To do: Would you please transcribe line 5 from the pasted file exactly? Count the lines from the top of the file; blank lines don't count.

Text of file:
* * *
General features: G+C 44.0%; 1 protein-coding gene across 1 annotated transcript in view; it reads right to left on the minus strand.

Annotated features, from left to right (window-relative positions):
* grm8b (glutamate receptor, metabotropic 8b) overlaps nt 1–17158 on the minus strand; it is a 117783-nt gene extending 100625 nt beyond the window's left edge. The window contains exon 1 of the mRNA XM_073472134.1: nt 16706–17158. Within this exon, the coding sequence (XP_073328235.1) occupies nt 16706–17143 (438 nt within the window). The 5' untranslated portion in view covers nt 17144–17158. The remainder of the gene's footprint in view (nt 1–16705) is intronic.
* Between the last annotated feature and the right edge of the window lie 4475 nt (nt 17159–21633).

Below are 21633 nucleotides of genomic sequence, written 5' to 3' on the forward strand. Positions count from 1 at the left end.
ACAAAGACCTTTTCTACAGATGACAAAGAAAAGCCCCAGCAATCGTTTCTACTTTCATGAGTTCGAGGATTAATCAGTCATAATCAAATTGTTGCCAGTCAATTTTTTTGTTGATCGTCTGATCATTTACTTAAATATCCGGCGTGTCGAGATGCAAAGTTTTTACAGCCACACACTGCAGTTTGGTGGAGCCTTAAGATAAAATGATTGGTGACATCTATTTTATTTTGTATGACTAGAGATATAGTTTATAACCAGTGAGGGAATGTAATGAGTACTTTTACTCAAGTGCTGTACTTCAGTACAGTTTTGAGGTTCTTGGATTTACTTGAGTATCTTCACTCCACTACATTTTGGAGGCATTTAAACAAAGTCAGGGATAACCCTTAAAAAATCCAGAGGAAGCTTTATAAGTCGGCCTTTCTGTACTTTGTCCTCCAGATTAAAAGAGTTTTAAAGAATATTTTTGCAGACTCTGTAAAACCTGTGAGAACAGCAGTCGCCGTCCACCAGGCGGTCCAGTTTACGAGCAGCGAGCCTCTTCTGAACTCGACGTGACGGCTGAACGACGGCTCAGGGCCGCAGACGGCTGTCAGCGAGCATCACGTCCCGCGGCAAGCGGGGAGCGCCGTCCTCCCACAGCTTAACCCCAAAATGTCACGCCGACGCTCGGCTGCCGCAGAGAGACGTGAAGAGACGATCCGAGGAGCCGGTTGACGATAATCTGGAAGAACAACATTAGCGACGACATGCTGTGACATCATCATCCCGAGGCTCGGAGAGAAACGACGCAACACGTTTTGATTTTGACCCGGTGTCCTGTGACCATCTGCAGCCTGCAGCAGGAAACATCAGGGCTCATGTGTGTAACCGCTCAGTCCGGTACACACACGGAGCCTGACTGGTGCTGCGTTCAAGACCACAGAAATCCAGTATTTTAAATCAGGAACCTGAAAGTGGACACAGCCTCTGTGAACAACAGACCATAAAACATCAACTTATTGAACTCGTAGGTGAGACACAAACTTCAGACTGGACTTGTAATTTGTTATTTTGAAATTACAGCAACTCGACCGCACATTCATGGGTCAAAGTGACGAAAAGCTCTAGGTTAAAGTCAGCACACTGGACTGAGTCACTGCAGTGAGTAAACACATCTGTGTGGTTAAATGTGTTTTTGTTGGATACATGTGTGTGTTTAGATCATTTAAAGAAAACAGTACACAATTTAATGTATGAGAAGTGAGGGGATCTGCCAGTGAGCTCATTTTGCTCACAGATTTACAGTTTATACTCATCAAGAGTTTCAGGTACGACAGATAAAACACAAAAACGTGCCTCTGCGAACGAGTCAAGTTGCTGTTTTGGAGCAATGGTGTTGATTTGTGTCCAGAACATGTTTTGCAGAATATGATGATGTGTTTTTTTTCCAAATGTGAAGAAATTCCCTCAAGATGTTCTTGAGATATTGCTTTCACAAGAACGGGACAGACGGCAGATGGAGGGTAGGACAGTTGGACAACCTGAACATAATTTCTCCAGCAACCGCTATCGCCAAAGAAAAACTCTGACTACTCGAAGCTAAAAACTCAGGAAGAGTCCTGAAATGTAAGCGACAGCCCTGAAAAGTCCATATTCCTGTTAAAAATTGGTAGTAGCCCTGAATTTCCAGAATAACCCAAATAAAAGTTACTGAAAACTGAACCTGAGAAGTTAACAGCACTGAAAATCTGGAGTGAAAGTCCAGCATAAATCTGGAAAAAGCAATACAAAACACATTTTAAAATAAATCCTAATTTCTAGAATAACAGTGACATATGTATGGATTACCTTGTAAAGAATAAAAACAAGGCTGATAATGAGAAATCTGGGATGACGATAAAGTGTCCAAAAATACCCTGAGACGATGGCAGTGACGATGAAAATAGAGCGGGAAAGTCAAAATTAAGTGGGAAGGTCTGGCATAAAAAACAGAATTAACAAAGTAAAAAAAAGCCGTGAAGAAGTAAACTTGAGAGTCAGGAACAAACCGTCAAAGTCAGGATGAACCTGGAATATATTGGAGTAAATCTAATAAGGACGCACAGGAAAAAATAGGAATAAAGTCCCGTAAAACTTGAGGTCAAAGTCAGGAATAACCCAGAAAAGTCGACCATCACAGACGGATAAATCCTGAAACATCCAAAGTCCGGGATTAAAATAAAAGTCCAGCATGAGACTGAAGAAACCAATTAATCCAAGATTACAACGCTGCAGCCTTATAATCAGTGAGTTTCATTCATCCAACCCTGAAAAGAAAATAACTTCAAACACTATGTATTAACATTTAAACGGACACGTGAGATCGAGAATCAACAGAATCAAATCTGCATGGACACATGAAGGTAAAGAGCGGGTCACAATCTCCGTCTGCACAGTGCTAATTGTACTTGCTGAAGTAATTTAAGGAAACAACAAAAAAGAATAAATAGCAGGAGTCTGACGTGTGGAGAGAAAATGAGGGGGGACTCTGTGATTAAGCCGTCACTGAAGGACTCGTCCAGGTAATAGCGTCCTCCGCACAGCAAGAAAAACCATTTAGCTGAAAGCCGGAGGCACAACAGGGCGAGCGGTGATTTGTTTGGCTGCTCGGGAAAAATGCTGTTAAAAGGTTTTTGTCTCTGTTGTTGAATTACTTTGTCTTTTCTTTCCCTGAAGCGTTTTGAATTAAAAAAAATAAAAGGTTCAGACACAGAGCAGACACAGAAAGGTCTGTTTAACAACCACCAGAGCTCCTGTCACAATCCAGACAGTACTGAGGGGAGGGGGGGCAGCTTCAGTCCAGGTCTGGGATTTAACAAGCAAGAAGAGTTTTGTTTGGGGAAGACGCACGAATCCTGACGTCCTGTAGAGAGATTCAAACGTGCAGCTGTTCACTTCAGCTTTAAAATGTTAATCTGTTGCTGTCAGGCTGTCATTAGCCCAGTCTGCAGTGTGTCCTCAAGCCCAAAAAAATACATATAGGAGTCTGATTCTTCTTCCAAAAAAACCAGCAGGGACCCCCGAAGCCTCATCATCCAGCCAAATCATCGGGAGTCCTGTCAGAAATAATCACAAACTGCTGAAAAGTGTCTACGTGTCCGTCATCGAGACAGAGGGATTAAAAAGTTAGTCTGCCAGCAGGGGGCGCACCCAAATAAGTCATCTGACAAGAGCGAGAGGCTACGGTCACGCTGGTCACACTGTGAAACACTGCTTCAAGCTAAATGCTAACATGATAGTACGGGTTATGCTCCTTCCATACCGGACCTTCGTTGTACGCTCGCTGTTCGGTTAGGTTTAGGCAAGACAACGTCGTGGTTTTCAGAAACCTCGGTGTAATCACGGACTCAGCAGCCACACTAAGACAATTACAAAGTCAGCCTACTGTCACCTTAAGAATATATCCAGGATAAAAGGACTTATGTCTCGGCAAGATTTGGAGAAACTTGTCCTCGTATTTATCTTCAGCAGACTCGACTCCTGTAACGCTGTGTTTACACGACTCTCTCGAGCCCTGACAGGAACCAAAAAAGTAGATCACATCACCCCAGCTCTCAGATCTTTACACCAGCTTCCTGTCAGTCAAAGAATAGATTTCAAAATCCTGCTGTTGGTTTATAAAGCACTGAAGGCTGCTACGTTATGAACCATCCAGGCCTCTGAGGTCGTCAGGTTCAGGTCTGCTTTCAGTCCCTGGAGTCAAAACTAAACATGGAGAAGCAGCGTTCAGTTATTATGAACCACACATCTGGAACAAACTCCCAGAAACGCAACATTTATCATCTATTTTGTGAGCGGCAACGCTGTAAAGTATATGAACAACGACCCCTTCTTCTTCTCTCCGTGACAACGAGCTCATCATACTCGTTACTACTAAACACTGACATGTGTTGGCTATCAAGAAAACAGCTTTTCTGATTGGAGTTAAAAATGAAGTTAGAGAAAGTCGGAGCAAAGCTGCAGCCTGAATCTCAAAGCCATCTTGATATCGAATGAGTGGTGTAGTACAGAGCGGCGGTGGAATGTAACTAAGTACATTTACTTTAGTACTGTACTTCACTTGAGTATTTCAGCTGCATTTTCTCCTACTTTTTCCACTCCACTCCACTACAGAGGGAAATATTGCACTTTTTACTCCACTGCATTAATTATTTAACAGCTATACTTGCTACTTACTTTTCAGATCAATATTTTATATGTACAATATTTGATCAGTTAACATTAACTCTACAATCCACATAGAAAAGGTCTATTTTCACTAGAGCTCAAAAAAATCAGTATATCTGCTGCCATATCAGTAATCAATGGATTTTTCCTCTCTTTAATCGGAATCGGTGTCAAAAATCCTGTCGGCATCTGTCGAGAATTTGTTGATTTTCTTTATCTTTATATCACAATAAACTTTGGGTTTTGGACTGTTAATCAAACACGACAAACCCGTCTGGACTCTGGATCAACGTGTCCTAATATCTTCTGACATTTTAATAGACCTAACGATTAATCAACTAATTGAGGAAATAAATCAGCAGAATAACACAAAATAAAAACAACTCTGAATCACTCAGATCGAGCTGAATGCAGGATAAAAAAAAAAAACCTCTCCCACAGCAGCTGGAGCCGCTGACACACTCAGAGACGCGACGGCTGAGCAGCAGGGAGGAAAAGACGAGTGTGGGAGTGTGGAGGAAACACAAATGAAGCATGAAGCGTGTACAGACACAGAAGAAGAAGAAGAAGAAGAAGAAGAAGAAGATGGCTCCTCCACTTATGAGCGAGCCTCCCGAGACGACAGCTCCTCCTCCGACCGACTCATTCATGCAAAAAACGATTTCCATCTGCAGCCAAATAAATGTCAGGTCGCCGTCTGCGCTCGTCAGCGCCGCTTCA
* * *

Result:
Below are 21633 nucleotides of genomic sequence, written 5' to 3' on the forward strand. Positions count from 1 at the left end.